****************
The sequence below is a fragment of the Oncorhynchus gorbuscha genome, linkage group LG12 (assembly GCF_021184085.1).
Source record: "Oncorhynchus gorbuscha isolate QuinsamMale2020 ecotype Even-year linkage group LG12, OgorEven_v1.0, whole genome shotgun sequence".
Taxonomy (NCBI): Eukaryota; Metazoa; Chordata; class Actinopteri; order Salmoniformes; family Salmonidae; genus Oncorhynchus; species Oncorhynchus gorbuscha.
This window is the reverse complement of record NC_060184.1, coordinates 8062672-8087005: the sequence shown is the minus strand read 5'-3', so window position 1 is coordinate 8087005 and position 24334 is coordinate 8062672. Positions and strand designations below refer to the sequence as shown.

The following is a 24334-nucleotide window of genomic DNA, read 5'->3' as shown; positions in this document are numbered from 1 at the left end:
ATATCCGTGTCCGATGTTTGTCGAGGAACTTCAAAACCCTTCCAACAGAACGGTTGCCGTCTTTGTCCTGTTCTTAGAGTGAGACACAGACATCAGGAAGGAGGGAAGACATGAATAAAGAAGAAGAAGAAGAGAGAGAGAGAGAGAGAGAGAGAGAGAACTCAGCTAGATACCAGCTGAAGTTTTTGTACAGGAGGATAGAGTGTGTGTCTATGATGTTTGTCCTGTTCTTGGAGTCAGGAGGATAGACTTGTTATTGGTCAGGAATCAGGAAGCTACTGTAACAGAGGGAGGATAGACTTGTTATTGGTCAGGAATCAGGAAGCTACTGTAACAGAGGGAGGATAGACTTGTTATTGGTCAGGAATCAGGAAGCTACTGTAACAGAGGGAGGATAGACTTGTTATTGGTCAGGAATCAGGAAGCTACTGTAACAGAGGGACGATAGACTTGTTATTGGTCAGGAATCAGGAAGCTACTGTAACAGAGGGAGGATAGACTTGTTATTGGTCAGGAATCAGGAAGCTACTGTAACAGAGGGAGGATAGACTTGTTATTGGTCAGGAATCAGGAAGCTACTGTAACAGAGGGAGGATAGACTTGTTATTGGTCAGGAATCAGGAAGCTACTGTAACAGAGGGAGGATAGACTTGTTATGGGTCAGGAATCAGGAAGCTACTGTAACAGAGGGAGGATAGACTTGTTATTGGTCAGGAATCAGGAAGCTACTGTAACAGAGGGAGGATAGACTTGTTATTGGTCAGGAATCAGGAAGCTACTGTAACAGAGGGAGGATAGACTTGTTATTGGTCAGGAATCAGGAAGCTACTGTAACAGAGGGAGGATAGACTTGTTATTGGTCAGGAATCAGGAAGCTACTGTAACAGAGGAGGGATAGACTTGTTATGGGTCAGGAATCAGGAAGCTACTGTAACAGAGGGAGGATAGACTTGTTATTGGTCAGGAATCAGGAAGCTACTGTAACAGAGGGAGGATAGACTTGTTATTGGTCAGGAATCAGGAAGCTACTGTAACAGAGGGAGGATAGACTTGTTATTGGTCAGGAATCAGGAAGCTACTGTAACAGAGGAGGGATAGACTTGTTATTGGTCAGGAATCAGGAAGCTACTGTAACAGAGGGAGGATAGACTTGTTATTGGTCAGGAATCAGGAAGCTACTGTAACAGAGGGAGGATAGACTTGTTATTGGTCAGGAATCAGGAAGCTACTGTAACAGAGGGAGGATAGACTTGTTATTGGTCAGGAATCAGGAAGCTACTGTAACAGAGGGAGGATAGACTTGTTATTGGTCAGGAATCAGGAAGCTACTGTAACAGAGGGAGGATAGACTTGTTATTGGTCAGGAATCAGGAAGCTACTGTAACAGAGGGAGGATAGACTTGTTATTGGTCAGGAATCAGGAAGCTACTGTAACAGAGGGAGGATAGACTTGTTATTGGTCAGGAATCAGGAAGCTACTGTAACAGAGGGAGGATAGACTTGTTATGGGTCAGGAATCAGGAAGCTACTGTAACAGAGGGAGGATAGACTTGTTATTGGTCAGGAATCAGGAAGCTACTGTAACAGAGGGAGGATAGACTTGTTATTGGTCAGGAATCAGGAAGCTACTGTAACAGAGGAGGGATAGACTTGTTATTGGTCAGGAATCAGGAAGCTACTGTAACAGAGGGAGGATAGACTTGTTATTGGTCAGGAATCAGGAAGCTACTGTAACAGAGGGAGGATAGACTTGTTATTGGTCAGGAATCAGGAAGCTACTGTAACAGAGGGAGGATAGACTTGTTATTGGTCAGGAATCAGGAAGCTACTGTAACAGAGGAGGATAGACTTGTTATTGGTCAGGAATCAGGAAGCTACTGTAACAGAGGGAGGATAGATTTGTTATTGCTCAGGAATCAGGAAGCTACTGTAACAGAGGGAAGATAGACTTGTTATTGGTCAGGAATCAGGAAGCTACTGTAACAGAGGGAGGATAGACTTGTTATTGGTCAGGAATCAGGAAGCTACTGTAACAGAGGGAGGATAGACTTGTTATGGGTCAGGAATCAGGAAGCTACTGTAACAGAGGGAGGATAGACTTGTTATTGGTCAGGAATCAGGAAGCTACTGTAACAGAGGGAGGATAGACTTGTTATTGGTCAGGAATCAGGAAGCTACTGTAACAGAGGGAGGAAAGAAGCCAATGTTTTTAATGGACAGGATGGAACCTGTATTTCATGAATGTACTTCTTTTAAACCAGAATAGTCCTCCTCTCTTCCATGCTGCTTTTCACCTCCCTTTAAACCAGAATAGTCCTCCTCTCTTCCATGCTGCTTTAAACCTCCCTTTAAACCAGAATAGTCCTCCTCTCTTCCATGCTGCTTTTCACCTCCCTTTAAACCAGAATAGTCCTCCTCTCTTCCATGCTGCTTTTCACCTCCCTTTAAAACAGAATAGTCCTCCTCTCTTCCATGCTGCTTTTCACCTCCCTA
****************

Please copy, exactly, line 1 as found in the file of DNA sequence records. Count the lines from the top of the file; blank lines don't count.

The sequence below is a fragment of the Oncorhynchus gorbuscha genome, linkage group LG12 (assembly GCF_021184085.1).